“On July 1 of that year he resigned the consulship. Thereafter he would hold it again only for ceremonial purposes, as e.g. in 5 and 3 BC to honor the entry of his grandsons Gaius and Lucius into public life. The centerpiece of the settlement of 23 was the adoption by Augustus of the office of tribune of the people, the tribunicia potestas, which he held thereafter continuously until his death in A.D. 14. This is a bit tricky in so far as we hear on two previous occasions of Augustus taking the tribunician power, first in 36 B.C. (Appian, BC 5.132; Orosius, 6.18.34), and then again in 30 (Dio 51.19.6). However, Augustus clearly states in the Res Gestae (4.4) that his tribunician power began in 23 B.C.. The likeliest explanation is that on the previous occasions he had been interested only in acquiring the tribunician inviolability ( sacrosanctitas ). In practical terms the tribunician power did not amount to much, except insofar as it allowed him to veto any public act and to propose measures directly to the popular assembly. But in symbolic terms its importance cannot be overstated. The tribunician power came to be identified completely with the office of the princeps, and Augustus and his successors, on their coins and public documents, date the years of their reigns by it. When Augustus sought to identify someone as his designated successor (a delicate business inasmuch as he had to avoid the appearance of creating a dynasty) he did so by taking that person as a colleague in the tribunician power. ^*^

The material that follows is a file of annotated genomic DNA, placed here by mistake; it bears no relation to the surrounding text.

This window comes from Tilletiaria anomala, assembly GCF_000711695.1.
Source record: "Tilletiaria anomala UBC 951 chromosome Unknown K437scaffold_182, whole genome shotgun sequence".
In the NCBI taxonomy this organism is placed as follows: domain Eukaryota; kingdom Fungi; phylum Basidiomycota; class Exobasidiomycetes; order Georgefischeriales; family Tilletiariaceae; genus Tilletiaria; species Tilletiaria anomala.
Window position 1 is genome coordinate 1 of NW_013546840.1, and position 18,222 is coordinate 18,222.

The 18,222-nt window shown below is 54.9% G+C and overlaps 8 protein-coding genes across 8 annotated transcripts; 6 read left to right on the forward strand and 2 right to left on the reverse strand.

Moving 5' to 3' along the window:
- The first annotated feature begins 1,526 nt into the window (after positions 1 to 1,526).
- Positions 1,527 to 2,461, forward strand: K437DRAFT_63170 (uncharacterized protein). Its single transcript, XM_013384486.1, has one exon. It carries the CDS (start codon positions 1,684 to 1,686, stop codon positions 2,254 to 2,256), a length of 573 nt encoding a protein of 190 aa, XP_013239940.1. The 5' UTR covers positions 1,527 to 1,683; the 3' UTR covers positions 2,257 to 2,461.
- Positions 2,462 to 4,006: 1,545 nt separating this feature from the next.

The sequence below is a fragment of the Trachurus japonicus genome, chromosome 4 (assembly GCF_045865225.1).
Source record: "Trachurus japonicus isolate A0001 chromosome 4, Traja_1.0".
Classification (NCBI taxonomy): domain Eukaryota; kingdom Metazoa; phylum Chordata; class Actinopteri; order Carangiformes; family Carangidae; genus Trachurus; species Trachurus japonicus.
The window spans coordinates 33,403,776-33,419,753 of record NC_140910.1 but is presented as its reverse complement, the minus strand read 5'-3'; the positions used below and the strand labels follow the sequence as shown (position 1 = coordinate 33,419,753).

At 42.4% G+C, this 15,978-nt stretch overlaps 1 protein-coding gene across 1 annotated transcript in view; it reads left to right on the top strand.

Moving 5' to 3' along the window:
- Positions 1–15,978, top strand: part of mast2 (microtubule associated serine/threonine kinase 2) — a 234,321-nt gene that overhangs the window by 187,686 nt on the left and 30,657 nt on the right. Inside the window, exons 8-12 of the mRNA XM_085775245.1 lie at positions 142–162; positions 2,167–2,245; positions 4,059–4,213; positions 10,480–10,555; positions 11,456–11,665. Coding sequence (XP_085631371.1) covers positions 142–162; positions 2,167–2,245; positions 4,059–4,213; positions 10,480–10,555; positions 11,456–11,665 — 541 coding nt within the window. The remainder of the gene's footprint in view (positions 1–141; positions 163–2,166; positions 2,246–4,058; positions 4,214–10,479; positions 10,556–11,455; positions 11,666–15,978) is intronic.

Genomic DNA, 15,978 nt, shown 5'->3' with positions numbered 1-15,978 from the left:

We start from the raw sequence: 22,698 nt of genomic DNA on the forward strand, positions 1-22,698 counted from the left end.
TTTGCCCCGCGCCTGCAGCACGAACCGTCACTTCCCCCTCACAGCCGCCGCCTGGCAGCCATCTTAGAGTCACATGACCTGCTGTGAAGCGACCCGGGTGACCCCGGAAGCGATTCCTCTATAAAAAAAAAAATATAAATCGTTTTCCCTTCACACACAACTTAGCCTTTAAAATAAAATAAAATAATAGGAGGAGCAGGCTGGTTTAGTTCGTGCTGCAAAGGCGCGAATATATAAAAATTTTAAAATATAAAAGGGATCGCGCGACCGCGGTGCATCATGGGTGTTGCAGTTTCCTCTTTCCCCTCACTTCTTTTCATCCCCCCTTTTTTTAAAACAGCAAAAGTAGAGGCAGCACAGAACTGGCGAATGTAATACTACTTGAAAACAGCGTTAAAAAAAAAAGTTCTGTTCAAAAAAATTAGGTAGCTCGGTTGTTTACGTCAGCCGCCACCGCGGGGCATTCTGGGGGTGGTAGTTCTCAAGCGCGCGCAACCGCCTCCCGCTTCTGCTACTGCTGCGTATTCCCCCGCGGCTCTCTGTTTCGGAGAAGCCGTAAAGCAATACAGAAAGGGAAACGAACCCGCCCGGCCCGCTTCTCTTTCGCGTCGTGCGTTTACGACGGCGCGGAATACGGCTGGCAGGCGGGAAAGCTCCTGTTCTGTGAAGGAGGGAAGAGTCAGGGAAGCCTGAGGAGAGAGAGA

“Tribunes of the people do not command armies. Augustus' command of the armies was not, however, jeopardized by the settlement of 23. He was granted proconsular imperium (extended in 19 BC to a life term), and this was to be imperium maius quam proconsulare, which meant that he could overrule the authority of other provincial governors in their own provinces (Dio 53.32). Although there were (dubious) Republican precedents for the holding of maius imperium (Pompey had had it in the 60's), Augustus' was unique in that it did not stop at the pomerium, the sacred boundary of the city. ^*^